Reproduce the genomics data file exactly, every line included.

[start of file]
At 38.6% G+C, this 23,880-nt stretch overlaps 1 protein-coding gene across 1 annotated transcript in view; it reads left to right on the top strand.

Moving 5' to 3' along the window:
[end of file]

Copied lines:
At 38.6% G+C, this 23,880-nt stretch overlaps 1 protein-coding gene across 1 annotated transcript in view; it reads left to right on the top strand.

Moving 5' to 3' along the window: